CUPE Local 1356 Blog

Canadian Union of Public Employees Local 1356. We have three Collective Agreements as Local 1356, 1356-01, and 1356-02. The membership is comprised of the full-time and part-time workers of York University the Local website is at This Blog will include Local information and information garnered from sources other Universities, Colleges, Post Secondary/Tertiary Education and news sources supplying information.

Wednesday, June 27, 2007

Supreme Court Ruling on Union Rights

On Friday June 8, the Supreme Court reversed 20 years of its own jurisprudence by ruling (6-1) that the guarantee of freedom of association in section 2(d) of the Charter of Rights protects the right of Canadian workers to bargain collectively.

In this landmark decision, Health Services and Support - Facilities Subsector Bargaining Assn. v. British Columbia, [2007] SCC 27, the Court declared unconstitutional several provisions of B.C.'s Health and Social Services Delivery Improvement Act (Bill 29), which had purported to override collective agreement protections for health care workers in areas such as contracting out, layoff and bumping rights.

The Health Services decision is likely to impact numerous labour relations issues across Canada, as the Court has now recognized a constitutional foundation for the protection of collective bargaining which had previously been rejected by Canadian courts, most notably in the "labour trilogy" decided by the Supreme Court in 1987. Observers agree that issues decided prior to the Health Services case will undoubtedly undergo re-examination, and future efforts by governments to restrict collective bargaining will have to withstand constitutional scrutiny.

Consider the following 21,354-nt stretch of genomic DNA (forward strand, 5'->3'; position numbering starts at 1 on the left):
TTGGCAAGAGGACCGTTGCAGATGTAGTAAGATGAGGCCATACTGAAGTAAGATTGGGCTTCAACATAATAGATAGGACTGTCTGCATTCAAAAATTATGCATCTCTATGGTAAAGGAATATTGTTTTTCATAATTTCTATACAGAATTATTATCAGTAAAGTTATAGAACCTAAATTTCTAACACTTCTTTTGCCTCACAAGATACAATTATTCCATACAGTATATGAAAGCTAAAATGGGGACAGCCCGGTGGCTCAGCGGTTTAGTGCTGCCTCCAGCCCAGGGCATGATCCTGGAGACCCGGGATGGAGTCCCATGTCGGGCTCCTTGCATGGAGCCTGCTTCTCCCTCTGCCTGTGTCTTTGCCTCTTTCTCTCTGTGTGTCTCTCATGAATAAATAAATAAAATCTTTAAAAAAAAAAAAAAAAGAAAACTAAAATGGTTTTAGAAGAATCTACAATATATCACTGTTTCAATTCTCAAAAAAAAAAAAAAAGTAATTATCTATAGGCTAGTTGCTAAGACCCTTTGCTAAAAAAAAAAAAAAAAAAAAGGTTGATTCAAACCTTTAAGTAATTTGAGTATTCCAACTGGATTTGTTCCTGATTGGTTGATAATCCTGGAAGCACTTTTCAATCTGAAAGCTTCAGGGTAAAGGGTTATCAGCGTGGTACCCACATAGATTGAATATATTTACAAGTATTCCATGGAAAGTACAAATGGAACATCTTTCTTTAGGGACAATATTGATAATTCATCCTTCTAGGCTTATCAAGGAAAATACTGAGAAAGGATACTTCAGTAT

Issues which may be impacted by this decision include:
  • The exclusion of particular groups of employees from bargaining
  • Restrictions on the bargaining rights, including the right to strike, of other groups of employees
  • Limits on strikes and related activity, such as picketing
  • Limits on other forms of union activity
  • Back-to-work, wage control or other legislation restraining bargaining
  • Limits on the process of interest arbitration

Although the Court's declaration has been suspended for 12 months to permit the
provincial government to consider the implications of this ruling, there will
also be significant implications for employers, unions and workers in the health
services sector in B.C., where thousands of non-clinical support staff from B.C.
hospitals were laid off, and then reemployed on less beneficial terms by contractors
providing the same services, following passage of Bill 29.

from an email from Lancaster House


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